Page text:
The 2017 Academic Ranking of World Universities (ARWU) places Wits University, with its overall score, as the highest ranked university in Africa. Wits was ranked as the top university in South Africa in the Center for World University Rankings (CWUR) in 2016. According to the CWUR rankings, Wits occupies this ranking position since 2014.

2. The American University in Cairo Egypt (QS Rank =395)

Best universities in Africa

The American University in Cairo is an independent, English language, private, research university in Cairo, Egypt. The university offers American-style learning programs at the undergraduate, graduate and professional levels, along with a continuing education program.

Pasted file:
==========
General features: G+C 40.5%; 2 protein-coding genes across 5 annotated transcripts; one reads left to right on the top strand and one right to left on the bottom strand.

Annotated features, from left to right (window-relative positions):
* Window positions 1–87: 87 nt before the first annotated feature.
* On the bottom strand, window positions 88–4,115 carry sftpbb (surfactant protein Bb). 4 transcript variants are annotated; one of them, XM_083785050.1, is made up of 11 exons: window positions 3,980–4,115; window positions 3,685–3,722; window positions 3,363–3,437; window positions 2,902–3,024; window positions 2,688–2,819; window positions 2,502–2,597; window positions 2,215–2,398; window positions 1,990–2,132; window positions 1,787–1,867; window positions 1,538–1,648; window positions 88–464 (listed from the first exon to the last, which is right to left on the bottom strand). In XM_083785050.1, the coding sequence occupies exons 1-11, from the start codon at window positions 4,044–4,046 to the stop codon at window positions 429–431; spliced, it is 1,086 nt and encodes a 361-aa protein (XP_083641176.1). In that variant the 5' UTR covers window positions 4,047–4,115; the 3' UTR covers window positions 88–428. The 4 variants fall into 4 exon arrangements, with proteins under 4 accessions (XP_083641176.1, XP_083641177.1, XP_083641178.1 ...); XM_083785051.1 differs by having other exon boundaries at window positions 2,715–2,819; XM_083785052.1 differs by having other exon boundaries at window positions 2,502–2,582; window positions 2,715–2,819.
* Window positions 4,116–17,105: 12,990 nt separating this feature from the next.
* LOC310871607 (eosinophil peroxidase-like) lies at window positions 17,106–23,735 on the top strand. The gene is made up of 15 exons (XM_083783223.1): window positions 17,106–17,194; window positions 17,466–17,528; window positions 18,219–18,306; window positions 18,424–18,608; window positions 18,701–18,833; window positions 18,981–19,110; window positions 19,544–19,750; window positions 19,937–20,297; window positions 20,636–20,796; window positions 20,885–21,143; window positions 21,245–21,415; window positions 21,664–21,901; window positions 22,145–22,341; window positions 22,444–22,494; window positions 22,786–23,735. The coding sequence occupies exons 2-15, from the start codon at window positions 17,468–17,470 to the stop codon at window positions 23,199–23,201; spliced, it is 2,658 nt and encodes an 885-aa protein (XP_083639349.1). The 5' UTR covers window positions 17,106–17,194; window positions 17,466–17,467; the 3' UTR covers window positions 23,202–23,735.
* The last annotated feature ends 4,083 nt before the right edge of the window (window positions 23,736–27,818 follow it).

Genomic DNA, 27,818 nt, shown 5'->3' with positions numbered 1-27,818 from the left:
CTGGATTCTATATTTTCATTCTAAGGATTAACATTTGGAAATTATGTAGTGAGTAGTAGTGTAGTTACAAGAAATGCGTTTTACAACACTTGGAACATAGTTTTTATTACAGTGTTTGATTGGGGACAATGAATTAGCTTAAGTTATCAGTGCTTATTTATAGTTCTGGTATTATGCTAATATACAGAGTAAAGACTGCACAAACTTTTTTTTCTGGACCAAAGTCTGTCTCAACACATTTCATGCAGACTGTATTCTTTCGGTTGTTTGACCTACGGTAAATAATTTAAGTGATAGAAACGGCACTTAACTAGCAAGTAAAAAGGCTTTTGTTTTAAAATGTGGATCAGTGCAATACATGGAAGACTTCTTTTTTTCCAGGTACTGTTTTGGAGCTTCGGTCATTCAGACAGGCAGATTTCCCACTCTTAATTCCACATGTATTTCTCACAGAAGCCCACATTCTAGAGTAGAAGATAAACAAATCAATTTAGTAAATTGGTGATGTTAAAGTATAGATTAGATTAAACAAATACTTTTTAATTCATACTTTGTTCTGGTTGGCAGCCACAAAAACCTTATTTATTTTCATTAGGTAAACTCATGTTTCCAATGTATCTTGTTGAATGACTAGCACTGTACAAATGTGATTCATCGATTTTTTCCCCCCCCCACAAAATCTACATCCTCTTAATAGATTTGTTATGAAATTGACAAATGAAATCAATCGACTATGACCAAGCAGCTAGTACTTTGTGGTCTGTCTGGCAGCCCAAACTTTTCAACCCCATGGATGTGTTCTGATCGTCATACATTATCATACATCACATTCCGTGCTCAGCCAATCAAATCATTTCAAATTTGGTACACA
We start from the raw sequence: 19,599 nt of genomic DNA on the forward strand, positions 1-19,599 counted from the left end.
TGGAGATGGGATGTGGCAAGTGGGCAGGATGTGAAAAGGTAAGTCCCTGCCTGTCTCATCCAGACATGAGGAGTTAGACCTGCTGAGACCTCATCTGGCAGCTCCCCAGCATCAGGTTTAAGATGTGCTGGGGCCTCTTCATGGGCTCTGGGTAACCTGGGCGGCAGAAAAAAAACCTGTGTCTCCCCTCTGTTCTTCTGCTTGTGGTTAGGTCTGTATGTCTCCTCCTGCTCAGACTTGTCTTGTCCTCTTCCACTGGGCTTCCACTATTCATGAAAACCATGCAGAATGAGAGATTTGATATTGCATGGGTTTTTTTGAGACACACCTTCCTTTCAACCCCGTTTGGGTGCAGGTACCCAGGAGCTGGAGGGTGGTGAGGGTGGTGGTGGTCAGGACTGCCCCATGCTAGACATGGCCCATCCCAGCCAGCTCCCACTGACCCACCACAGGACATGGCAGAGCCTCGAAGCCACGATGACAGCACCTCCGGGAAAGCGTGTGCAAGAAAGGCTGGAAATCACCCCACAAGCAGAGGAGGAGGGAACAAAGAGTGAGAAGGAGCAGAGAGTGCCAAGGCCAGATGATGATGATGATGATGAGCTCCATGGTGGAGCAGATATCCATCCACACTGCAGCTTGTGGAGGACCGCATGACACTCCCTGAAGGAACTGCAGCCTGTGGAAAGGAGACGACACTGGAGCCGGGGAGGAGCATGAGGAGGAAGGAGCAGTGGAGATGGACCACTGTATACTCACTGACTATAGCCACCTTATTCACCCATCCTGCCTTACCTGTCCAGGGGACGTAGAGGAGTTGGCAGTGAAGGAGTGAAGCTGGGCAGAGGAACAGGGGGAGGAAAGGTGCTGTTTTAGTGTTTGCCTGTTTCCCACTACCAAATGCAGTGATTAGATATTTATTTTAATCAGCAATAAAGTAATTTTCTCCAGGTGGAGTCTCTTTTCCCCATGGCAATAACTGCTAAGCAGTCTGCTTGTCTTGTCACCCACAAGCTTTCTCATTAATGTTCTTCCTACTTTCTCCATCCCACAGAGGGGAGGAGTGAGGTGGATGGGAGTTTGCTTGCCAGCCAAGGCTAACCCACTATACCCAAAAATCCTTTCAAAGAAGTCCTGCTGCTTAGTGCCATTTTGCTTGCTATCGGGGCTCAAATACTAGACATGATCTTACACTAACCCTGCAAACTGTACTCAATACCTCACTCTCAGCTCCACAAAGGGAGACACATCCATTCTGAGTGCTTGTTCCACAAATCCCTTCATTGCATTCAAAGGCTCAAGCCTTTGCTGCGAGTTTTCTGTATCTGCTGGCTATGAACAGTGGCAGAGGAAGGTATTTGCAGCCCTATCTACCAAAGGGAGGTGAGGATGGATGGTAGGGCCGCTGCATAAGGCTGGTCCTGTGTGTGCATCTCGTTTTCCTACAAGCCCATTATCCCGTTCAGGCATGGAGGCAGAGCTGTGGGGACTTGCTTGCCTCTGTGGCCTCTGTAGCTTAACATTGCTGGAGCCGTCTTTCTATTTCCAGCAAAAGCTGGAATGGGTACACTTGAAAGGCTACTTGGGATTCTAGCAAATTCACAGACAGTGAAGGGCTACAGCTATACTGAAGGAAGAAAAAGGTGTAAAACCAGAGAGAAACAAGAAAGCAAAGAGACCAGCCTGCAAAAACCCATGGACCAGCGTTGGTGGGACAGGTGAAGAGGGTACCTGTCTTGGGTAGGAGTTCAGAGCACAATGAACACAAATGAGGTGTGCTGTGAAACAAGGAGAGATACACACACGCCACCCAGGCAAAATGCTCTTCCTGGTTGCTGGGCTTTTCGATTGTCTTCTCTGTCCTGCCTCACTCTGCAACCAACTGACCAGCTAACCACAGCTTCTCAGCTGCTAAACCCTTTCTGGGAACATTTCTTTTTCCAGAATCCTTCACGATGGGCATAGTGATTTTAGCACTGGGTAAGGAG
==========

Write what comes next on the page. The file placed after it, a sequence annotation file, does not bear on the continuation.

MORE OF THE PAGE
The AUC student body represents over 50 countries. AUC’s faculty members, adjunct teaching staff and visiting lecturers are internationally diverse and include academics, business professionals, diplomats, journalists, writers and others from the United States, Egypt and other countries.

AUC holds institutional accreditation from the Middle States Commission on Higher Education (MSCHE) and from Egypt’s National Authority for Quality Assurance and Assessment of Education.

1. UCT Graduate School of Business South Africa (QS Rank = 198)

The Graduate School of Business (GSB) is the business school of the University of Cape Town (UCT), South Africa’s oldest university.

The School’s programmes include the Masters in Business Administration (MBA), the Executive MBA, and the Postgraduate Diploma in Management Practice (PgDip) – each targeting a different level of management.

Executive Education at the GSB offers open-enrolment short courses, focusing on a wide range of development requirements. The department also develops short courses and customised programmes for corporate clients.